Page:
I was surprised by the drop in the capex forecast. With all Intel has going, I think a lot of people hoped it would hold steady or go the other way. It's a big blow to the equipment industry that Intel is taking $1 billion off the table.
Remarkably, Intel shares have been in the same trading range (give or take $5) since the recession began. They're now back at 2009 levels, in the middle of that range. That's dead money for investors and the challenges facing the company are widely known. Still, one has to look at the broader tech sector to gain a full appreciation for that is happening. Here's a tweet this afternoon from Trish Regan over at MarketWatch.com. It's a good question she asks:
"fast growing ultra-mobile market segment": I see the statistics on the growing mobile/tablet market all the time. But, it is becoming very evident in my highly techie family. Both parents have moved exclusively to laptops/smartphones and both teenagers are using tablets. The desktop workhorses in our home/office seem to only be used for gaming now...The importance of this market really can no longer be ignored.
It looks like, its kind of a zero sum game for Intel... If intel wins the 30$ mobile CPU race by competing with ARM in speed, it will lose its 300$ notebook/desktop CPU business as people will have no/less reason to buy a notebook, which makes much higher margins for Intel.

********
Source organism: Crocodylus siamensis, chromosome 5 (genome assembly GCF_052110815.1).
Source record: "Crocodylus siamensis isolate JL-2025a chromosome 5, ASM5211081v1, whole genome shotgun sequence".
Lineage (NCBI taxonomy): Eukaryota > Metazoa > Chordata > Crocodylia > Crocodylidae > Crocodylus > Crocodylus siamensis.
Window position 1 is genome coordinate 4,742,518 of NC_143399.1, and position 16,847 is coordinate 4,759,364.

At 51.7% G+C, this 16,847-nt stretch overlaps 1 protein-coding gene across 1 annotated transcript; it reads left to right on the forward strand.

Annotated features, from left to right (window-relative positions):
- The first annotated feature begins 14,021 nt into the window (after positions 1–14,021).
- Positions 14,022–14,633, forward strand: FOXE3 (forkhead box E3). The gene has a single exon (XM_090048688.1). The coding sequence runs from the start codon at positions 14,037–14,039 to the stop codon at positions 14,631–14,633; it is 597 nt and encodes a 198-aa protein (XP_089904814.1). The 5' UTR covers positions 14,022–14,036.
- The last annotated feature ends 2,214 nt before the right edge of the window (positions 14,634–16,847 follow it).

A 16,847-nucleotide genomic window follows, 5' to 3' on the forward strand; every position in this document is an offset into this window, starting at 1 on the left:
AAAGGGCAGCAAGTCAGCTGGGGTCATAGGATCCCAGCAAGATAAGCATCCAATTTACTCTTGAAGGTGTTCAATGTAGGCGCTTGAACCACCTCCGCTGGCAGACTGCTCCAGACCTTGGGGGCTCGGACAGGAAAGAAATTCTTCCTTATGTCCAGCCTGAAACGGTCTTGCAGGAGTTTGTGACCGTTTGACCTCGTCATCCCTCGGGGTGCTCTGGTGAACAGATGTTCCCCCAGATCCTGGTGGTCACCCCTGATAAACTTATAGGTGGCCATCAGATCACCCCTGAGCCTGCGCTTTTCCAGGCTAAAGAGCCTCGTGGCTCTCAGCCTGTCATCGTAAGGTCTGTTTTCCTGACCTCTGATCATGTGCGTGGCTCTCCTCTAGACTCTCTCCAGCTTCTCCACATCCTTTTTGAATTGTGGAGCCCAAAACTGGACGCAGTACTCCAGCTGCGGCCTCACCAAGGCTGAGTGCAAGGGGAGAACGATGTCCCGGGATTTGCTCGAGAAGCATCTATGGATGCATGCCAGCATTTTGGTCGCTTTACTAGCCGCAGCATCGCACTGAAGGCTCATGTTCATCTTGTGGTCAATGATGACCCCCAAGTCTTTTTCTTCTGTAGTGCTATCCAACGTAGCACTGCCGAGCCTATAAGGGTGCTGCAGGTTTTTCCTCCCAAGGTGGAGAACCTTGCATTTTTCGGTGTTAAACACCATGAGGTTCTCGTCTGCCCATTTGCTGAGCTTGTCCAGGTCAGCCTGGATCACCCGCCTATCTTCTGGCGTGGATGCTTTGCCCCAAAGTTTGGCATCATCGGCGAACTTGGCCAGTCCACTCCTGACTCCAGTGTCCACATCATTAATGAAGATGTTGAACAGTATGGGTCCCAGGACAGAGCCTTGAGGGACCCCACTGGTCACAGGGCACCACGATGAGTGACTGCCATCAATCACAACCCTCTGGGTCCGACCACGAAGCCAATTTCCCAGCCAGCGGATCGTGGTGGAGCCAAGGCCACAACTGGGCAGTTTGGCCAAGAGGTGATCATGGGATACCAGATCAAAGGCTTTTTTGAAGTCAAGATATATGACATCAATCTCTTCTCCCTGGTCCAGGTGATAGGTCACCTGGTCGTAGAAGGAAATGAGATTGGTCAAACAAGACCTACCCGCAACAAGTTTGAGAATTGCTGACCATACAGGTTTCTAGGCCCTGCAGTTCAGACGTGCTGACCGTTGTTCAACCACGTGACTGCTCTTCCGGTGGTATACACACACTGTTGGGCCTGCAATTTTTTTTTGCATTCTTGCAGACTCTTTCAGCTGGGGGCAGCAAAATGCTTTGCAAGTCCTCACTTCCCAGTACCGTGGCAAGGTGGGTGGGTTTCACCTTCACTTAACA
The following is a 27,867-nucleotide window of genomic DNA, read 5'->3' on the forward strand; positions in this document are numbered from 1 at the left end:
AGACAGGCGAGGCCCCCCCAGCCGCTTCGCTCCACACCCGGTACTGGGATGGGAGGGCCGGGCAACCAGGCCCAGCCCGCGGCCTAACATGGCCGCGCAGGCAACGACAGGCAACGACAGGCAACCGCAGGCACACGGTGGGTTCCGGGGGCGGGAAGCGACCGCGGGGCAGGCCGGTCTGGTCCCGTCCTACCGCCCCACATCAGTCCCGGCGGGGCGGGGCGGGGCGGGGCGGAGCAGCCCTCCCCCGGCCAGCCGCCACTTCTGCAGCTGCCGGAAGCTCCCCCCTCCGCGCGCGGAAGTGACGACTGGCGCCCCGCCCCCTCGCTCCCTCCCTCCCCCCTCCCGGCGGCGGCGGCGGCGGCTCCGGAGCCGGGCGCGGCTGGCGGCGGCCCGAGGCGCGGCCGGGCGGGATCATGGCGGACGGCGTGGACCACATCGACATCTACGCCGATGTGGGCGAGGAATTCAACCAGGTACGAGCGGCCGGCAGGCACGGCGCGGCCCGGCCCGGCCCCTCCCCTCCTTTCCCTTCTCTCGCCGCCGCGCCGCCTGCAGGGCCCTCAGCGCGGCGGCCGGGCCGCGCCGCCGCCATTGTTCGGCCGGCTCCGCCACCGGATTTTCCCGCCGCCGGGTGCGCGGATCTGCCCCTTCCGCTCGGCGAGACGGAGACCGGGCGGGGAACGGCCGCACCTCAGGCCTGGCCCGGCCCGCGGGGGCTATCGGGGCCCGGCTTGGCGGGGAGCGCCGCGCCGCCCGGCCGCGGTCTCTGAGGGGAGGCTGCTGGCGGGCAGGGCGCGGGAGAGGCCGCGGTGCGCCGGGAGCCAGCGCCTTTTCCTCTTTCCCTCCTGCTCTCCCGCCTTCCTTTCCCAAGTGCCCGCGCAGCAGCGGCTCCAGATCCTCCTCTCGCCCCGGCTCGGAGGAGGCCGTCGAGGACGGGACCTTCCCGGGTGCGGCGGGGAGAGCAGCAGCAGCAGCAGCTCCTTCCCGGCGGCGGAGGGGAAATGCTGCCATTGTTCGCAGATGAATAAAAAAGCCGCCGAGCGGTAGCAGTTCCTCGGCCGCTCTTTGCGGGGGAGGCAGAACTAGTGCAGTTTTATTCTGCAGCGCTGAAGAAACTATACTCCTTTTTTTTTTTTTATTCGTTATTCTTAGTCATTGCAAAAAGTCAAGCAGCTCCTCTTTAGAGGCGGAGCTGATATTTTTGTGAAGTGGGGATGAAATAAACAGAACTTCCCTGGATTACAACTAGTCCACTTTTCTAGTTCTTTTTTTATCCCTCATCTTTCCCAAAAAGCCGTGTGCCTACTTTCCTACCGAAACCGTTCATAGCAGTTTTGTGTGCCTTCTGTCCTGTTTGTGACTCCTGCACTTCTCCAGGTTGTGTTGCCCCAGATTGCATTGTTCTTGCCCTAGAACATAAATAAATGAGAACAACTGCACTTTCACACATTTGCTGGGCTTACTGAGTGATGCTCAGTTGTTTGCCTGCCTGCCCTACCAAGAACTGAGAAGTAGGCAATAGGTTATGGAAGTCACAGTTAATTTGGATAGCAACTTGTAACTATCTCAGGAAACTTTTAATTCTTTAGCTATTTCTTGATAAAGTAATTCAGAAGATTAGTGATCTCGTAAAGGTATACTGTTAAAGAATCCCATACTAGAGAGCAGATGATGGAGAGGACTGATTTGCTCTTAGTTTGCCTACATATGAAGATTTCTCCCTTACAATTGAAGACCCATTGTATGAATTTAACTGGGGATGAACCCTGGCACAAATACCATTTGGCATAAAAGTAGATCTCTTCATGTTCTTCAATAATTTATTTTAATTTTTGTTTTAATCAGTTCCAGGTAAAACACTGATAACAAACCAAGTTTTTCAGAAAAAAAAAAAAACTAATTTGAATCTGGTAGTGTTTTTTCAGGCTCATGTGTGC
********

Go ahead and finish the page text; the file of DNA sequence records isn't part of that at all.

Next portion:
Intel's best option is to compete with ARM only in power consumption, by keeping its mobile CPU performance at the same level as of ARM's topline. Thisway if the competition becomes mostly about power consumption, then there will be a safe gap between performance of a mobile device and notebook that people will still feel the need for a more powerful notebook/desktop.
Blog Doing Math in FPGAs Tom Burke 2 comments For a recent project, I explored doing "real" (that is, non-integer) math on a Spartan 3 FPGA. FPGAs, by their nature, do integer math. That is, there's no floating-point ...